9/11 Hero Hiking 2,200 Miles Along Appalachian Trail to Help Those with PTSD

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    Photo courtesy of Paws of War

     

    Photo courtesy of Paws of War

    The thought of hiking the Appalachian Trail (AT), which is 2,200 miles, may seem daunting and even dangerous to most people. But then again, Rob Weisberg is not like most people. He’s a 9/11 hero who suffers from mental health challenges due to his first responder efforts during the attack on the nation on September 11, 2001. He is now hiking the AT to raise awareness about post-traumatic stress disorder (PTSD) and raise funds for Paws of War to help support their PTSD-related work.

    So far, along the hike, he has suffered several falls, has lost over 60lbs, and has struggled with being away from his family, Chip, friends and fellow firefighters. Less than 25% of people who attempt the full hike finish it, but even though his PTSD has kicked in many times, he continues due to sheer determination and desire to help people suffering has kept him going.

    “We are in awe of Rob Weisberg, and the mission is taking on in hiking the AT,” says Robert Misseri, co-founder of Paws of War. “We are happy to be teamed up with him to help raise awareness about PTSD and fundraise so that we can help more veterans and first responders with our programs.”

    Weisberg is currently a volunteer firefighter with the Commack Fire Department in New York, which is a role he has been at over 29 years. On the morning of 9/11 Weisberg was just coming out of the subway as the first plane hit the towers. Instead of turning back to safely, Rob’s instincts took over, and he ran to FDNY Ten House, located right across the street for the World Trade Center. He alone set up a triage and began helping victims that started streaming into the firehouse. While providing care one of the planes engines smashed through the roof barley missing him. When the towers collapsed Weisberg and everyone inside were trapped under debris. He broke through the back wall of the station and lead everyone to safely. For hours and hours on that day he saved lives. As a result, he has suffered health challenges that are still with him today. Growing up an Eagle Scout, he decided to help raise awareness and fundraise through something that seemed fitting – hiking the AT.

    Setting out on the journey on March 11, 2023, he has been traveling along the trail from Georgia to Maine. He shares his journey with people on this Facebook page and through videos. He wants more people to know about issues like PTSD, which impact many veterans and first responders. He suffered in silence for years, until his wife encouraged him to reach out to Paws of War, who gave him a service dog named Chip. That’s when his life began to turn around.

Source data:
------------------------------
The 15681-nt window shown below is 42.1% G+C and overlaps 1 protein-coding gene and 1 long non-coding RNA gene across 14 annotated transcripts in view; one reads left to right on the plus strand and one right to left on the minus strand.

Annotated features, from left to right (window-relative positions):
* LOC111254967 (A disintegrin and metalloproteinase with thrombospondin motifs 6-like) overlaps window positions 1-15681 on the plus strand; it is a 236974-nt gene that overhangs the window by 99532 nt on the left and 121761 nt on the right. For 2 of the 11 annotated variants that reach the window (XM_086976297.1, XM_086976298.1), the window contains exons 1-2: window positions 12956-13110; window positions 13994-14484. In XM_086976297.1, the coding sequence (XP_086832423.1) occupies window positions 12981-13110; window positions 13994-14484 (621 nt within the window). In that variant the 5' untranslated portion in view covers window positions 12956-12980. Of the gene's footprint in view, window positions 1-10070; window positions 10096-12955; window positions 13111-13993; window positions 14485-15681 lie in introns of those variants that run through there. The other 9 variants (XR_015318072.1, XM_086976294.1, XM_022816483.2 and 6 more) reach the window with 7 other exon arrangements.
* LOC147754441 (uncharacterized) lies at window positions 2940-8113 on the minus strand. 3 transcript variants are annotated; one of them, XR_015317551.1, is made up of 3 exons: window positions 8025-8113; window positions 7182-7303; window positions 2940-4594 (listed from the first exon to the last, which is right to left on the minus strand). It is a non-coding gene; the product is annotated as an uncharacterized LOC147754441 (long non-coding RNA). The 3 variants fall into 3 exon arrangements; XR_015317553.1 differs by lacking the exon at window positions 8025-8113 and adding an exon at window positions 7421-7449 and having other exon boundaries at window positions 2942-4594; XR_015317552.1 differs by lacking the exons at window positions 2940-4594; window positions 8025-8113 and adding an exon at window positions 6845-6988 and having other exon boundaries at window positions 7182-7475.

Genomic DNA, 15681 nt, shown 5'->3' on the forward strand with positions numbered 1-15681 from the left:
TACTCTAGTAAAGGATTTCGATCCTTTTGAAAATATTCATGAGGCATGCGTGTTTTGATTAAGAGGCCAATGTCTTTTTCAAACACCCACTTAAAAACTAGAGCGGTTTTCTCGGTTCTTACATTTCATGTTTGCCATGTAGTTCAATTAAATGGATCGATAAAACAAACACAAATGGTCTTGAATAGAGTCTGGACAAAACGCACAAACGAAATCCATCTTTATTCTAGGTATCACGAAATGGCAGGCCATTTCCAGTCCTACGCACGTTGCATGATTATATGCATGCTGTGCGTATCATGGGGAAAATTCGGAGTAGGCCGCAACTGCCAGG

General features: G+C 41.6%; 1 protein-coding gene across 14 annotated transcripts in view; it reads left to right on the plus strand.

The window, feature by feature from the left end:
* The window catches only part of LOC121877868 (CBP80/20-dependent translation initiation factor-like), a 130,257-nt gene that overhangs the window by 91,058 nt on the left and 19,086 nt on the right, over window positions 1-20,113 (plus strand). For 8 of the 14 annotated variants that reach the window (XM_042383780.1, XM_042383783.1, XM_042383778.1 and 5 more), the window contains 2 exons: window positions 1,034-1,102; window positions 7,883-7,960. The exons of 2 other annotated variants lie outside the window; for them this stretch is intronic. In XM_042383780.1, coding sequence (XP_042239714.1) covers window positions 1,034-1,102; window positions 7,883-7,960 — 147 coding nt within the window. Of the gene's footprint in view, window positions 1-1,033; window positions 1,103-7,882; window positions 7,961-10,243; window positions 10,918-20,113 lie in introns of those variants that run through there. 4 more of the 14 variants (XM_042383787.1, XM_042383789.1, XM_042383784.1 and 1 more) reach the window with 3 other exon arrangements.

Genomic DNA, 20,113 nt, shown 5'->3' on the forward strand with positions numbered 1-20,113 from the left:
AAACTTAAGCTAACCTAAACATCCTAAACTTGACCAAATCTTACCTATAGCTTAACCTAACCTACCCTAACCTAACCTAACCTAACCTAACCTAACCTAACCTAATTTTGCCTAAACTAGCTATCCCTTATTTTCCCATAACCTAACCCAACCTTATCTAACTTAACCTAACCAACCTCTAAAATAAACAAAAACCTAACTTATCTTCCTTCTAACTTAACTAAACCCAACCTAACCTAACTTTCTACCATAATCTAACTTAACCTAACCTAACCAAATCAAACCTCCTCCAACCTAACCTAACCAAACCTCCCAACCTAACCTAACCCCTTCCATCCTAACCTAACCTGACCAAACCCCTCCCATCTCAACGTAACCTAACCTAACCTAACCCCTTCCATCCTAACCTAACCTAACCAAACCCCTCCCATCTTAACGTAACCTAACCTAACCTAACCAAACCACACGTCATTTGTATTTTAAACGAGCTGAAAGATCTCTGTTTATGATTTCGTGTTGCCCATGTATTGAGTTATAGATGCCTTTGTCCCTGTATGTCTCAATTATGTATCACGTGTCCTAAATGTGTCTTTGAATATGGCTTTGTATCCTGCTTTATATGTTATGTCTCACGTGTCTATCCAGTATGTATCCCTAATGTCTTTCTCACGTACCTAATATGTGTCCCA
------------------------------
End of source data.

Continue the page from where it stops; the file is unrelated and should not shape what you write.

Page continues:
Paws of War is asking people to come out and show their support for Weisberg in person, and online. They are asking people to help support his cause, which is to raise money so more veterans and first responders suffering from PTSD can get a service dog.


    According to the National Institutes of Health, PTSD is a disorder in some people who have experienced a shocking, scary, or dangerous event. PTSD symptoms usually begin within three months of the traumatic event and last for at least a month. The symptoms are severe enough that they interfere with the person’s life. While some people can recover within six months, others have it much longer. Some symptoms include having flashbacks of the event, recurring dreams of the event, experiencing distressing thoughts, and physical signs of stress.

    Many people with PTSD are easily startled, tense, have difficulty concentrating, feel irritable, and may have trouble sleeping and eating. Those in the military are at a slightly higher risk of experiencing PTSD.

    By raising awareness about PTSD and mental health challenges and raising funds to support the Paws of War efforts, Weisberg will ensure more people can get help. The organization rescues dogs from shelters, gives them professional training to become service dogs, and then places them for free with a veteran or first responder. His dog has only one more evaluation before being able to become an approved service dog officially.

    “This is an amazing experience, and I’m happy to be able to do it,” says Rob Weisberg. “I wanted to do something to help the many people suffering, and this will do it. That’s a great feeling.”

    To help support the mission Weisberg is on and make a donation, visit the site at: https://pawsofwar.networkforgood.com/projects/185340-robs-hike

    Paws of War has been operating worldwide since 2014, helping the military save the animals they rescue while deployed overseas. They have helped veterans with numerous issues, including suicide prevention, service and support dogs, companion cats and dogs, food insecurity, veterinary care, etc. Paws of War has a large loyal following of supporters and looks forward to working with new corporate sponsors to support these life-saving programs. To donate, visit its site at: http://pawsofwar.org.

    Photo courtesy of Paws of War
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